First, you can visit the What You Can Do page on the official Banned Books Week website. A lot of their suggestions are geared toward libraries and bookstores, but here are a couple of ideas anyone can do:
- Write to your local paper.
- Keep a Banned Books Week journal.
- Collaborate with local booksellers and librarians for big events.
- Amnesty International — A group dedicated to the protection human rights, they take up the Banned Books Week charge to support individuals who are being persecuted for their writing.
- National Coalition Against Censorship — A major part of Banned Books Week, NCAC works to protect free expression and to aid individuals facing censorship. They have a Take Action page on their site with a list of ways to get involved, as well as a special Right To Read: Take Action page.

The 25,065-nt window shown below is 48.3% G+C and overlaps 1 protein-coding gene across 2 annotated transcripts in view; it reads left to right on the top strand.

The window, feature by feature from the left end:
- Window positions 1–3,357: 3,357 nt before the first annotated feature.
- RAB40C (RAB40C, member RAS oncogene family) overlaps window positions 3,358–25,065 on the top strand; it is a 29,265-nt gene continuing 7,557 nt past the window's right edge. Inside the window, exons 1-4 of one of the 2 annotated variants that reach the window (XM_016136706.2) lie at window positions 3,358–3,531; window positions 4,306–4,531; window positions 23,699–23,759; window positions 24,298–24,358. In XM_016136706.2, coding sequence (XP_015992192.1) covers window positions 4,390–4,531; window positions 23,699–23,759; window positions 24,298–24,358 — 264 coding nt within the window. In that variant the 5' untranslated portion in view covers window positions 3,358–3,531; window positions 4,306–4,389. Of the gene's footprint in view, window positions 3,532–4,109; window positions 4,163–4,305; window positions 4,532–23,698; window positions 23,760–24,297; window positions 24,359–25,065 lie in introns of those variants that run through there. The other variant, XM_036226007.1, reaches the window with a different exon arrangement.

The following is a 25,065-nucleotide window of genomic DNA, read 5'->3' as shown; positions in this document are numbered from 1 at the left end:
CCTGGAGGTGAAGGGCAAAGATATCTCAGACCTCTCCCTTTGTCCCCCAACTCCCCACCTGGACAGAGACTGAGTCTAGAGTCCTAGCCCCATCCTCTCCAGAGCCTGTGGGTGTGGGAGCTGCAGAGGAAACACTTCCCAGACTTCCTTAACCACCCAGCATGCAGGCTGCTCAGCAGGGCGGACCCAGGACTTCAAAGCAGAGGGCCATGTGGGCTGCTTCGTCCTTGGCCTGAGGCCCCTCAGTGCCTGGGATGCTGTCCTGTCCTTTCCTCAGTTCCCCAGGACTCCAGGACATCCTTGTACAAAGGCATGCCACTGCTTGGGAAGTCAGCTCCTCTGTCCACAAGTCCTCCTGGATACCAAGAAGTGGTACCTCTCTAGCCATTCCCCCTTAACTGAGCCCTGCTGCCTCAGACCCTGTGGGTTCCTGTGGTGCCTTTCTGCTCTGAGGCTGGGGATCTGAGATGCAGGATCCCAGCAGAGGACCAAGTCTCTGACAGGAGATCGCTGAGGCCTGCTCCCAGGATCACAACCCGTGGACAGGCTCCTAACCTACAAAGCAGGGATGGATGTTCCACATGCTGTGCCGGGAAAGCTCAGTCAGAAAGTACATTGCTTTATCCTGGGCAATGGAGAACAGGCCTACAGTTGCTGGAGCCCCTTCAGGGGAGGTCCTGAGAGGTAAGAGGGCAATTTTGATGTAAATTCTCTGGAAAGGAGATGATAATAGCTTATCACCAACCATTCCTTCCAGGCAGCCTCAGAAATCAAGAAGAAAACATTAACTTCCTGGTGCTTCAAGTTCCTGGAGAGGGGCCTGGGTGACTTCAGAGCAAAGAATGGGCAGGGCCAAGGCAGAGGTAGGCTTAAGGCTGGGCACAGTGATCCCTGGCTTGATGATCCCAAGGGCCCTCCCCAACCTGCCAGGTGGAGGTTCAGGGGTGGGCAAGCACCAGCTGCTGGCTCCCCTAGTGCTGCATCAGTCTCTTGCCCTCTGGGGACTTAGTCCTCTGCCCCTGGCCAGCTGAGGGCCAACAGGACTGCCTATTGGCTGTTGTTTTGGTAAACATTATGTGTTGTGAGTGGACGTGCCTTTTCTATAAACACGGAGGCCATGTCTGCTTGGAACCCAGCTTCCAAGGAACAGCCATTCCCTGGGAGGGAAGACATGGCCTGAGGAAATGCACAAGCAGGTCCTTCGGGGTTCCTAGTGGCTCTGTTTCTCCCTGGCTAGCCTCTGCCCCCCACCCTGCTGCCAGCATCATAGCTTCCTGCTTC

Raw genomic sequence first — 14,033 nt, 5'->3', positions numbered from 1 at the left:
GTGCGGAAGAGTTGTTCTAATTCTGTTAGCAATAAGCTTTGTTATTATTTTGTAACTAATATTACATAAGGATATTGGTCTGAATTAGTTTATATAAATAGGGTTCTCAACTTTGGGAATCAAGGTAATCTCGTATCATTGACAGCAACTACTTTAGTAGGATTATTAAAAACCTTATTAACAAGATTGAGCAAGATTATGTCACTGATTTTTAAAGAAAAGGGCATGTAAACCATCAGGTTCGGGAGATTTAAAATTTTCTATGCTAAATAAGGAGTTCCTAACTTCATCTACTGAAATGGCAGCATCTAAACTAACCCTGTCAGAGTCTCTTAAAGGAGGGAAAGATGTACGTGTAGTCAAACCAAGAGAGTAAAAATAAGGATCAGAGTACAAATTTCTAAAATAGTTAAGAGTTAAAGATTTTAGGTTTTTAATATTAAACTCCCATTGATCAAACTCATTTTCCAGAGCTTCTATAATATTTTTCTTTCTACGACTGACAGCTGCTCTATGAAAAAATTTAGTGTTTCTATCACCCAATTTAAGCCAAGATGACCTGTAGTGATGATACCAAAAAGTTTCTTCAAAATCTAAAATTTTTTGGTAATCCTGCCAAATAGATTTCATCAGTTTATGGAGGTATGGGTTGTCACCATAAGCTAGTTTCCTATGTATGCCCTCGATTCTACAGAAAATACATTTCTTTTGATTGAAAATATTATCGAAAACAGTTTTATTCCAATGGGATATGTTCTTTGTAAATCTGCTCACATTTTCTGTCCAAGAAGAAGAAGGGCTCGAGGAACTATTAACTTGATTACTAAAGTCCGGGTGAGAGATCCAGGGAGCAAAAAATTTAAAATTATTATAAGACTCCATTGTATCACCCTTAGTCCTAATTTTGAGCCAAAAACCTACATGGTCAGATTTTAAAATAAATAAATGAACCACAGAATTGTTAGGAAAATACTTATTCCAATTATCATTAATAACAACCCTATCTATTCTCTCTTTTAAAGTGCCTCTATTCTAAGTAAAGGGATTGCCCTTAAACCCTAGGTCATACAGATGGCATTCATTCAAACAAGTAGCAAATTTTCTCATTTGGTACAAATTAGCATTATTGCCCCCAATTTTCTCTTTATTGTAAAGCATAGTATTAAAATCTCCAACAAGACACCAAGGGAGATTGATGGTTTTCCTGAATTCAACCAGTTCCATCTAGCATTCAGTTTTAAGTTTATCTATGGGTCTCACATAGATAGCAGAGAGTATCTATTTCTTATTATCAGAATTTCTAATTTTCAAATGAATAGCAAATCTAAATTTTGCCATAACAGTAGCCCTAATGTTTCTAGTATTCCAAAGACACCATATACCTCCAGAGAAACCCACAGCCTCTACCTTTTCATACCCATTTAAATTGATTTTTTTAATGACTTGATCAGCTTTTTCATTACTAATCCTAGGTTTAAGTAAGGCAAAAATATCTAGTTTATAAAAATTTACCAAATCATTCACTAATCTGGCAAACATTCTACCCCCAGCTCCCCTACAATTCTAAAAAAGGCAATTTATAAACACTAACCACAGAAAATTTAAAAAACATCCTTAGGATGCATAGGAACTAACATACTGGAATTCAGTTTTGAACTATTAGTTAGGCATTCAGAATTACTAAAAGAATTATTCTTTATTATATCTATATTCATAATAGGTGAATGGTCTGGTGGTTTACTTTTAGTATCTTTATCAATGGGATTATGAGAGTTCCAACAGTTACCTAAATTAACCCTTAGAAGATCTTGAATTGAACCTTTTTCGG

- American Booksellers Foundation for Free Expression — Calling themselves the "bookseller's voice against censorship" the ABFFE produces the Banned Books Week Handbook, full of great tips and ideas and information.
As President James Madison once said:
"A popular government, without popular information, or the mean of acquiring it, is but a prologue to a farce or a tragedy; or perhaps both. Knowledge will forever govern ignorance; and a people who mean to be their own governors must arm themselves with the power which knowledge gives."Arm yourself.